It will never cease to amaze me how documentary photographers like Reza Deghati continue with their work. I mean, I know *why* they do it, but that still doesn’t explain *how* they manage to keep their composure and produce such compelling work.

  3. Raquel

    Wow! Good review! Your conversation with your daughter about Reza’s picture of a little girl touched me.

    P.S.: I can relate about writing a book review and still not be able to relay what you want to say even after typing so many words already. You still did a good job!

  4. Rafael

    Putting together a book that compiles pictures that have touched the heart of a photographer in 30 years of career is something unique, but adding the stories behind those pictures and giving a glimpse of those realities, while evoking an emotional response is just amazing.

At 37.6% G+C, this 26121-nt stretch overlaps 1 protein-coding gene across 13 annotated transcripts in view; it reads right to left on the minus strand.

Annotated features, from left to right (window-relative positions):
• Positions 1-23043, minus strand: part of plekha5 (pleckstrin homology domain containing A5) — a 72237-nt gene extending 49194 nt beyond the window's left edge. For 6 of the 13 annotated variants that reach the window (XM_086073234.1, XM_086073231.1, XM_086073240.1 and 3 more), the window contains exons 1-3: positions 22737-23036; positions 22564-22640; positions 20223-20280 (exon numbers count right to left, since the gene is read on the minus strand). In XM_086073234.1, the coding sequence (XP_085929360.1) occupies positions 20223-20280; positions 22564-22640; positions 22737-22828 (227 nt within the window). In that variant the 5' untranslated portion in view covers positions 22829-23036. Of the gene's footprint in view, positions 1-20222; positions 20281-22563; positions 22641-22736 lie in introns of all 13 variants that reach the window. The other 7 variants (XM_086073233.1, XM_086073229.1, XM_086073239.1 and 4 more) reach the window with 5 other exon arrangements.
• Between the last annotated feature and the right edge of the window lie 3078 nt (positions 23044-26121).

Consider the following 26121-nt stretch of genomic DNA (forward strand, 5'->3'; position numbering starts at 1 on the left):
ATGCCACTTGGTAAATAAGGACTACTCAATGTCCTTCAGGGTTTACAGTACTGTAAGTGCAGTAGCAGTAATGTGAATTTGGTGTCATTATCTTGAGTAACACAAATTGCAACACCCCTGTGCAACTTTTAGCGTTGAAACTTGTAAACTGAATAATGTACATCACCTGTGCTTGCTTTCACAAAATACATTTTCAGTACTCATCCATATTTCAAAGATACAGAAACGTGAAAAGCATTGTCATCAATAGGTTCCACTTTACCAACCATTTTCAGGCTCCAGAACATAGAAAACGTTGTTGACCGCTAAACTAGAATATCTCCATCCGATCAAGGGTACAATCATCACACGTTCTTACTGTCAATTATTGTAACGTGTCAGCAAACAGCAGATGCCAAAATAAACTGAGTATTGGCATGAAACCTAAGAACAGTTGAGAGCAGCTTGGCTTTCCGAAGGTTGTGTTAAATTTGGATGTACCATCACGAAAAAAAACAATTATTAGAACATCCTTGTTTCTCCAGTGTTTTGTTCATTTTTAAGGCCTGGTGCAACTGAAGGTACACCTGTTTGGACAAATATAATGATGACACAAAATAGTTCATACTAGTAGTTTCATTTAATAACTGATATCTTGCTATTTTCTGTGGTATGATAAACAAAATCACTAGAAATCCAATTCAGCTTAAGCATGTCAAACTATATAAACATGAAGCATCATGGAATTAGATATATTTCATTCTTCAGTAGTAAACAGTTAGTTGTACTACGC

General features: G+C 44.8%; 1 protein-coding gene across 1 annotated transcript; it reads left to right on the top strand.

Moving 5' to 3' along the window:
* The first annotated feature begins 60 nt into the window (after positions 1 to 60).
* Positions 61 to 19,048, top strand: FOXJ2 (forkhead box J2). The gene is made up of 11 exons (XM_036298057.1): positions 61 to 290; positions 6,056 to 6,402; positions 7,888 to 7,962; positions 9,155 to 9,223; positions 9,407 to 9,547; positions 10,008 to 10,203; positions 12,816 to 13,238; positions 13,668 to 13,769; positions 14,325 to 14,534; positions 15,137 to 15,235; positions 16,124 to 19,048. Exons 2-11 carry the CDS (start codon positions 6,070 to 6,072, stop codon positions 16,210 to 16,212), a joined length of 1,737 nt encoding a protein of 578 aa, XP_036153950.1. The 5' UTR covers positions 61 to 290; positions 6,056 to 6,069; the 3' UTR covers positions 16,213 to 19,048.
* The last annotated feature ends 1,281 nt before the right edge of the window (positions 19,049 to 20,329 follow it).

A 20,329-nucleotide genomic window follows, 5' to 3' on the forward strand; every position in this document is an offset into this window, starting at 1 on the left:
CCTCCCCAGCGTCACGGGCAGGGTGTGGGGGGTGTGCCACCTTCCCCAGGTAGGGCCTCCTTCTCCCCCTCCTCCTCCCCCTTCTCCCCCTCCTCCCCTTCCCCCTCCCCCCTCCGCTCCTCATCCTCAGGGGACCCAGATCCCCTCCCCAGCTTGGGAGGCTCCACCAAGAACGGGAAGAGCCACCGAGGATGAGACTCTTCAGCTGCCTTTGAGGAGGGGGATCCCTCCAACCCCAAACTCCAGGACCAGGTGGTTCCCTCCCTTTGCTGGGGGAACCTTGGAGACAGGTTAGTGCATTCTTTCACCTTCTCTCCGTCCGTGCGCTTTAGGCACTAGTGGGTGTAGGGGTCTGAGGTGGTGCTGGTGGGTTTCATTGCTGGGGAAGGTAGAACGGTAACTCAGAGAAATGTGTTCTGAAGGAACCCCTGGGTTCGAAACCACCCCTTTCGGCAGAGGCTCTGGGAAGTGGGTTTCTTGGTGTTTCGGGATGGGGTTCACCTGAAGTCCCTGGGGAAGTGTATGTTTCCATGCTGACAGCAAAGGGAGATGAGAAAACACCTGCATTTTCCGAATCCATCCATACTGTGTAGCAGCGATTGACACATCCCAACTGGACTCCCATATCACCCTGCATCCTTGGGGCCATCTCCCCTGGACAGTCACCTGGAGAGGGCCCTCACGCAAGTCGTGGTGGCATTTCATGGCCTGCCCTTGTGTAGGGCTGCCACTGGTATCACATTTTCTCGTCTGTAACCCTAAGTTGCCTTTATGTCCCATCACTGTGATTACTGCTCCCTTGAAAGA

Please count me in for the contest for Reza’s book

  5. Dan

    Thanks for the review! Reading it brought back memories of talking to a a friend of mine who lived through the war in the Balkans as a child. And the emotion that Reza brought out in your response to your daughter about the toys made me think about the children who are close to me. If the review brought out these feelings, I can only imagine the book! I would love to be entered for a copy.

  6. Lucus Crawford

    I would love to get a free copy of Reza War and Peace.

    I am going to have to shell out a few bucks here over the holidays and get some of these great books by National Geographic photographers that you are reviewing.


  7. Shawn

    Excellent and thorough review… As an aspiring humanitarian photojournalist, I would absolutely love to have a copy of the Reza book.

  8. pete

    I remember hearing about Reza some time ago. Quite a compelling story, to say the least. I’d like to enter the drawing as well. Thanks for the great review.

  9. latoga

    Geez Brian, first asking for comments via twitter and now you’re running contests via the comments. Don’t get enough comments the normal way? :-)

    Thanks for the wonderful book review. I’m always up for new photography related books, please enter my name as well for the Reza Book.